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New Government in NZ = Immigration changes...

19 October 2023

On 14 Oct 2023, the people of New Zealand made their voices heard and voted for change. A new government has been given the mandate. The sphere of immigration will undoubtedly be a primary focus area for it. 

We will need to brace ourselves for more shake-ups in immigration settings and prepare for a shift in gears. 

The question is, are these promised immigration changes for the better? Do they effectively address gaps in the current framework? Well, the quality of changes depends on their implementation, so we will need to wait and see. 

Let's take a closer look at some key immigration-focused policies that the newly elected parties are planning to enact. 


Some of their key policies include: 

  • Introduction of a Parent Visa Boost for parents and grandparents of migrants. This multiple-entry visa will be valid for five years, with the possibility of a renewal for another five years. 
  • The party promises to boost international education. They aim to introduce faster visa processing for those who are willing to pay an increased fee and to increase weekly work hours from 20 to 24. International students will gain more rights in terms of in-study work.  
  • They also plan to diversify the selection of countries from where international students come to NZ. 
  • The party plans to boost tourism, and this includes providing businesses better access to workers with more flexible working holiday visas and faster visa processing. 
  • They plan to restore the 90-day employment trial periods for all businesses. The previous government had recently removed the 90-day trial requirement for employers hiring migrants, which comes into effect on 29 October 2023. 
  • An International Graduates Visa will be offered to individuals who have attained a bachelor's degree or higher from any of the top 100 universities in the world in the last five years. 
  • A Global Growth Tech Visa will be introduced for individuals possessing exceptionally specialised skills who have worked at a leading global tech corporation. 
  • A Digital Nomad Visa is to be offered to those working remotely for an overseas-based company. Candidates will have the option to apply for a work or residence visa later if they decide to stay. 

In addition to the above, National is also looking at disestablishing the Te Pūkenga polytechnic mega-merger and restoring local decision-making. 

Full details of National's immigration policy can be found here and their 100-day plan here.


Some of their key policies include: 

  • Unite Visa will be introduced, which would allow parents to visit their children or grandchildren for up to five years at a time and will be renewable annually. 
  • All major immigration policy decisions will be subject to a Regulatory Impact Analysis (RIA). 
  • They will remove the cap on parent residence category and introduce a bespoke public health insurance scheme with mandatory contributions for Parent Resident Visa holders.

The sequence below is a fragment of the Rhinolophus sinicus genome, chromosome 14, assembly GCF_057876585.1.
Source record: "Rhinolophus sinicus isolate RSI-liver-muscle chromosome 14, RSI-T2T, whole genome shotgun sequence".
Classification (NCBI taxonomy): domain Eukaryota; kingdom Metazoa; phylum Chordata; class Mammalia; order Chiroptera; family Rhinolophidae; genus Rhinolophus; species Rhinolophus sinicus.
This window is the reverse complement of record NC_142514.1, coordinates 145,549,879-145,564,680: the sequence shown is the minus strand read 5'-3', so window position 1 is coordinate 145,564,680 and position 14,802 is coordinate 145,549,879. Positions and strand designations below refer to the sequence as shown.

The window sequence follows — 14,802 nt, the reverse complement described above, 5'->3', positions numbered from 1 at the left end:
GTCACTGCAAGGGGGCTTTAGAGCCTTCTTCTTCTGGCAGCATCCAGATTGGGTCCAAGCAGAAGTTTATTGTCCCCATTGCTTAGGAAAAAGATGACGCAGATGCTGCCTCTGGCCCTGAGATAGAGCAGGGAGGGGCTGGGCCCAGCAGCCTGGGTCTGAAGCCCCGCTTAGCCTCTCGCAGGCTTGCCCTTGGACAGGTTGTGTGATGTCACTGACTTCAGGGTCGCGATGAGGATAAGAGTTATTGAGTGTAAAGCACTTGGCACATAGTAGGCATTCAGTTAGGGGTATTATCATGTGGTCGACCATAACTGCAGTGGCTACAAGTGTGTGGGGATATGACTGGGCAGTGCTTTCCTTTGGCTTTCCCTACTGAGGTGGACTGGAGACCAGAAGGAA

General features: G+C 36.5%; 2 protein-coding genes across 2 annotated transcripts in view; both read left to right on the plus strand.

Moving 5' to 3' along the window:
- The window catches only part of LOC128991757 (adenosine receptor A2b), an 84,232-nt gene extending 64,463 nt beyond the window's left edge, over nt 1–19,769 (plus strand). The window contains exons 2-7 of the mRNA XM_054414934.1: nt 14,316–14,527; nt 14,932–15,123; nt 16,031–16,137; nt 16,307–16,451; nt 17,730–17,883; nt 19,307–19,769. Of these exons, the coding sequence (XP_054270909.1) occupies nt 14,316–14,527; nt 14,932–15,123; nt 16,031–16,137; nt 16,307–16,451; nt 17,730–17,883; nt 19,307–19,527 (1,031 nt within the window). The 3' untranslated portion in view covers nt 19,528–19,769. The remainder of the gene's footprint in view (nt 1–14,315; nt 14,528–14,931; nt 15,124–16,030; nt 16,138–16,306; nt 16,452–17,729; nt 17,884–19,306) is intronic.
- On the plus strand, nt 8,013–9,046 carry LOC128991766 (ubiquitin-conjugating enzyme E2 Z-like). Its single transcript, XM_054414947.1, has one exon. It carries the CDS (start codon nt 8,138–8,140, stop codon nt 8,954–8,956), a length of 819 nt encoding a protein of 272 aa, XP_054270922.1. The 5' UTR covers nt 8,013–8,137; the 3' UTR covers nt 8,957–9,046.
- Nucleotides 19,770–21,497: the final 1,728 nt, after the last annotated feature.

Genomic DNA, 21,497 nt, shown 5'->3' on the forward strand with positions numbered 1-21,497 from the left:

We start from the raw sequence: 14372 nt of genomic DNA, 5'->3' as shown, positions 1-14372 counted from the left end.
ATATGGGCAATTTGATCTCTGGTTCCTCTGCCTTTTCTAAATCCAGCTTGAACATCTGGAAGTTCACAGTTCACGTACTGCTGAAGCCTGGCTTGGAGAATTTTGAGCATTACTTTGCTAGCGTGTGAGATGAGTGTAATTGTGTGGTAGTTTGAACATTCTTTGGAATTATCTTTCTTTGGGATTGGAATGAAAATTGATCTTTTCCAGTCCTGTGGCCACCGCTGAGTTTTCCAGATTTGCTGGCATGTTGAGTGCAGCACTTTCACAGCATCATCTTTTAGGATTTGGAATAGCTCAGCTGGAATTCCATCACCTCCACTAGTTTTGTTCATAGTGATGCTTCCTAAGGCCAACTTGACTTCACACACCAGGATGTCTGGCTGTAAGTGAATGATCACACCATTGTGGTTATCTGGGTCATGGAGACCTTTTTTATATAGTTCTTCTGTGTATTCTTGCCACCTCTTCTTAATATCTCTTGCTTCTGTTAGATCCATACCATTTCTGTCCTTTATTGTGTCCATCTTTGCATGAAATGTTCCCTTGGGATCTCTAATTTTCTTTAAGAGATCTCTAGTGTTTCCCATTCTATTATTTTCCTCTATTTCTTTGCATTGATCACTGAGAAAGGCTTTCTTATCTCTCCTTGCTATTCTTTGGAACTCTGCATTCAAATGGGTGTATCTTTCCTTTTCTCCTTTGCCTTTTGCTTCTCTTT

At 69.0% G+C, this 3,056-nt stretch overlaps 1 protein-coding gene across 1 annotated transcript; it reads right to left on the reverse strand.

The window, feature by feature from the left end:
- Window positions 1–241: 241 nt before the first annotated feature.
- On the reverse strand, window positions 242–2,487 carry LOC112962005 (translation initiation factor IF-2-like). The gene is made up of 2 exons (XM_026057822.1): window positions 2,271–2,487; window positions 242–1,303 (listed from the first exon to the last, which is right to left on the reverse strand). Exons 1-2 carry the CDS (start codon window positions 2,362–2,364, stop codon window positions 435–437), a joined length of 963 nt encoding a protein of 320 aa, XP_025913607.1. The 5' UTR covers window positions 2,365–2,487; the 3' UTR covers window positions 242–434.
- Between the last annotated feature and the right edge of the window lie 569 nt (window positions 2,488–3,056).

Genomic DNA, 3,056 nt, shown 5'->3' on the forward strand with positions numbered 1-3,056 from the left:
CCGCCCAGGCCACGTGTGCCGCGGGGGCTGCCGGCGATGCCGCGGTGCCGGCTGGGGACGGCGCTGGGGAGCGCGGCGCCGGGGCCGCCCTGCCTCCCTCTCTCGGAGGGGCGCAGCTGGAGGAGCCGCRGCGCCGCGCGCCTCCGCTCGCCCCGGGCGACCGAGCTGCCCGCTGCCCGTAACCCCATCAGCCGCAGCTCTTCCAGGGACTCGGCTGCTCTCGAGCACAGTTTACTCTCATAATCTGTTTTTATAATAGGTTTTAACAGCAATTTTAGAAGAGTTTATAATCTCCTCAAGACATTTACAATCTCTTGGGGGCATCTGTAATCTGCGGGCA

• They propose replacing the current system of temporary work visas with demand-based pricing and making further changes to the Skilled Migrant Category to offer predictable pathways for migrants of all skill levels and occupations. 
  • They aim to tackle issues that contribute to Immigration New Zealand’s (INZ) slow processing times.  

ACT's complete immigration policy document can be found here

NZ First  

Some of their key policies include: 

  • Sourcing 2,000 doctors and for this, they will amend the Health Practitioners Competence Assurance Act 2003 to fast-track New Zealand Medical Council registered doctors into General Practice. 
  • Enable Residence within 30 days of arrival and Permanent Residence within two years for in-demand clinical staff trained and registered in Australia, Canada, Singapore, Ireland, the US, and the UK, with a commitment to live and work in New Zealand for the next eight years.  
  • Establish a New Zealand Border Protection Force combining functions of the New Zealand Defence Force, New Zealand Customs Service, and Immigration New Zealand. 
  • Develop a Population Strategy, including focusing immigration on addressing skill shortages, economic opportunities, and humanitarian responsibilities. The Strategy will interface with economic development, infrastructure, housing, and education.  
  • Removal of the Accredited Employer Worker Visa and replace it with a Skills Shortage Visa and Labour Shortage Visa. 
  • Maintain the parent category visa cap at 1000 and ensure that sponsors can adequately support and fund their family during and after migration. 
  • Introduce a ‘Rural Visa Scheme’ for communities of less than 100,000 residents. Migrants will need to stay in their specified place of settlement until, and two years after, they have secured permanent residency. 
  • Restore the 90 day trial period

New Zealand First’s complete immigration policy document can be found here.  

I have repeatedly emphasized that getting the immigration settings right for NZ is a delicate balance that is often quite hard to strike. We invite the new government to engage and consult with associations such as NZAMI that represent the immigration industry.

Having recently travelled overseas for work and observed how Brand NZ is perceived, I can confidently affirm that our country requires robustness in our immigration settings, a short-term focus to achieve long-term objectives, and a stable, business-as-usual state. 

Let's hope that the uplift in mood that businesses seem to have post elections, continues and that we see sensible, thought-through, sustainable immigration policies roll out...

Arunima Dhingra

Director & Senior Licensed Immigration Adviser #200900407

Chairperson, NZ Association of Migration and Investment (NZAMI)

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